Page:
You’ve completed your degree, made new friends and experienced a rich life as a student in the UK.  What now?

Internships may come to mind for many students – either as a course requirement or a way to experience work in a chosen sector.  Internships are good opportunities to gain insights into a field that you’ve selected and more often than not, can turn into full employment if that’s what you’re after.

Having practical work experience goes a long way as it gives you competitive advantage against others – particularly in a market where the best jobs are up for grabs. Working in a company or organisation gives you exposure to working on projects, campaigns and teaches you to apply what you’ve already learnt at university.  Here’s a few simple tips to help you get started.

What are internships?

First, let’s understand what internships mean for a fresh graduate. It is simply work experience offered by an organisation for an agreed time.  Some companies call these positions work placements and these positions can be paid or are voluntary with other benefits offered.  If the location is new to you, some organisations may offer full boarding in exchange for pay.

Some students do this during the longer holidays over summer as more time gives you more opportunities to learn from the organisation.  These placements could run over 4 weeks or even up to 12 weeks.

There are courses that require you to take up an internship, say like medicine or an Arts course, where the internship counts towards your credit hours.  Some students may also be able to squeeze in a work placement during term but be mindful that it does not affect your workload and performance as a student.  Unless mandatory, working and studying requires plenty of resources so be sure about your internship commitments during your time in university.

How do I find internships?

We’ve said it before, and will say it again. Research goes a long way in anything you choose to do, and that applies to internships as well.  Start by browsing companies’ websites to get a sense of what is offered. Depending on what you study, pick a company, brand or non-profit organisation to learn about their goals, products and services, and how to contact them.   Usually there is a contact or an internship section that provides you with simple instructions on applications. Go to their social media channels to find out what type of work culture and branding style they adopt – see if it appeals to you as a way to upskill and gain experience in your selected field.  Most organizations prefer emails, but some organizations welcome communication through these social media channels, so feel free to reach out to them.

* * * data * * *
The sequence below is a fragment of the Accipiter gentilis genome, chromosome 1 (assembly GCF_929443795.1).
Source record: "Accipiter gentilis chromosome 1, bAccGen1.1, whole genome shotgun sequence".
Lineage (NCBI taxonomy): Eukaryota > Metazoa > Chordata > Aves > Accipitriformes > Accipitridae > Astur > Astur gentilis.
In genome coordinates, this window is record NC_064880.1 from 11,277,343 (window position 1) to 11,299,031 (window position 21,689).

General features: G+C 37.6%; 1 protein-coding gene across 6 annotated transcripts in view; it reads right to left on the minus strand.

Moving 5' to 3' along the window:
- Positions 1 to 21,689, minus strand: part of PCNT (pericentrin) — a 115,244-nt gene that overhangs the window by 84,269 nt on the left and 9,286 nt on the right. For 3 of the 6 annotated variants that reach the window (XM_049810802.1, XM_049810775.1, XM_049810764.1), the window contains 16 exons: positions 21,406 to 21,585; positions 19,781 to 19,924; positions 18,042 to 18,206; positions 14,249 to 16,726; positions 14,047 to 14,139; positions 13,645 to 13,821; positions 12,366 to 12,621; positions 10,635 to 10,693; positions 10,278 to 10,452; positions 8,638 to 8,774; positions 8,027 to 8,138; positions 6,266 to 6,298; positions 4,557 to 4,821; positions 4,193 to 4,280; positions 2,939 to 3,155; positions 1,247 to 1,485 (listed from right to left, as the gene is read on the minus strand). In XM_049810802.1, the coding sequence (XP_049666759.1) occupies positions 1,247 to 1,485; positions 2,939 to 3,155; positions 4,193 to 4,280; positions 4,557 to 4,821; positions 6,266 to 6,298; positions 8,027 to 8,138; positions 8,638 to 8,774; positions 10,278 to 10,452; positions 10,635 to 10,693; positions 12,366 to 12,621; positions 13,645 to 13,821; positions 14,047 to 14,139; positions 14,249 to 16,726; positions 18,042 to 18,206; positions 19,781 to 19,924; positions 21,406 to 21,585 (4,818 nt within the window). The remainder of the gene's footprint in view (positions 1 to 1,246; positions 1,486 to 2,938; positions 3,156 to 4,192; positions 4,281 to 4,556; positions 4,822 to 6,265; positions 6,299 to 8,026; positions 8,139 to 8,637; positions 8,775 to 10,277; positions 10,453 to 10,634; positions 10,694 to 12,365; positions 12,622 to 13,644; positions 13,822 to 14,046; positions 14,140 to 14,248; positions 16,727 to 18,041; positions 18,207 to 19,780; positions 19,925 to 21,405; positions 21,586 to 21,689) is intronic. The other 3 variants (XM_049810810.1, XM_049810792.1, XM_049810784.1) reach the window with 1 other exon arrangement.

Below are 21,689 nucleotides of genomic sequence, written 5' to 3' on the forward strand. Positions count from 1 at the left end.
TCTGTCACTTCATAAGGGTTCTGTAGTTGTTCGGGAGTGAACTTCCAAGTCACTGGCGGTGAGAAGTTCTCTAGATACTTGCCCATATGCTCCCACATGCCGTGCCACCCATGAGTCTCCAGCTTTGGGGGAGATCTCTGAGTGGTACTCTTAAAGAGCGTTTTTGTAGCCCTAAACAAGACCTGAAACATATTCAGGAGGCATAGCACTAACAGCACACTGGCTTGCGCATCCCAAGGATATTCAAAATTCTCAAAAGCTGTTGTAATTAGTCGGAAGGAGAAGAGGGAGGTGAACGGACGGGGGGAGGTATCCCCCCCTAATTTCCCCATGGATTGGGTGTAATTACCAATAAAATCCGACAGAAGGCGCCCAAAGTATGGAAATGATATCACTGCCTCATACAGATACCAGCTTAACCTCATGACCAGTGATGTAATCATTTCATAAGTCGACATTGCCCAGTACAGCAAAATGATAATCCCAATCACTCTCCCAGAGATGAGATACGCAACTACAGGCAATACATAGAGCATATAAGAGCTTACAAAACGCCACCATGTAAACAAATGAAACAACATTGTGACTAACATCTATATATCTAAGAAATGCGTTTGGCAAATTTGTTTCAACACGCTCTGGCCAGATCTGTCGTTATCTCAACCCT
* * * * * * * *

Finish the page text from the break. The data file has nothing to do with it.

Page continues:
Virtual career fairs or youth online events are other ways of “meeting” company representatives, so sign up for these sessions.  They are usually free as they want to reach out to as many talented fresh graduates as possible.

What to include in an application?

It is recommended that you pick an internship that you are interested in. Or if there is a cause you’re passionate about, go for it. Employers will see that as an advantage and a good working relationship with your supervisors will help towards strengthening your networks in the long run. Even if it is a company that you may be unsure of, look for the roles they offer interns. The type of work may be something you’re keen on and helps with your skills and qualifications. No one is interested in a half-hearted application.

Include a professional CV, list of work samples or short essays if you’re after a role that requires writing skills. Other useful additions are visual portfolios, perhaps photos, videos or designs from your own blogs or vlogs. At times add your public social media account if PR or marketing fields are on your radar. A social media CV also adds value to the application. Always remain professional in your application and treat it seriously. There is value in professionalism and shows you are genuine in gaining a work placement.

Be kind to yourself

Some students or graduates feel they can do more than one internship, particularly if faced with multiple offers. Multitasking may be your forte, but we suggest you manage your expectations and workload well, so that you do not feel overwhelmed during your work placements.

Will multiple internships enhance your skills or expand your chances of gaining full time work?

Consider if the internships are worth your time, basing your decisions on whether these placements pay you or offer you a unique opportunity to experience the workplace.

Be transparent not only to your employers but yourself, so don’t overdo it if you know you shouldn’t – physical and mental health are important and you want to be healthy to be able to enjoy your time at the organisation.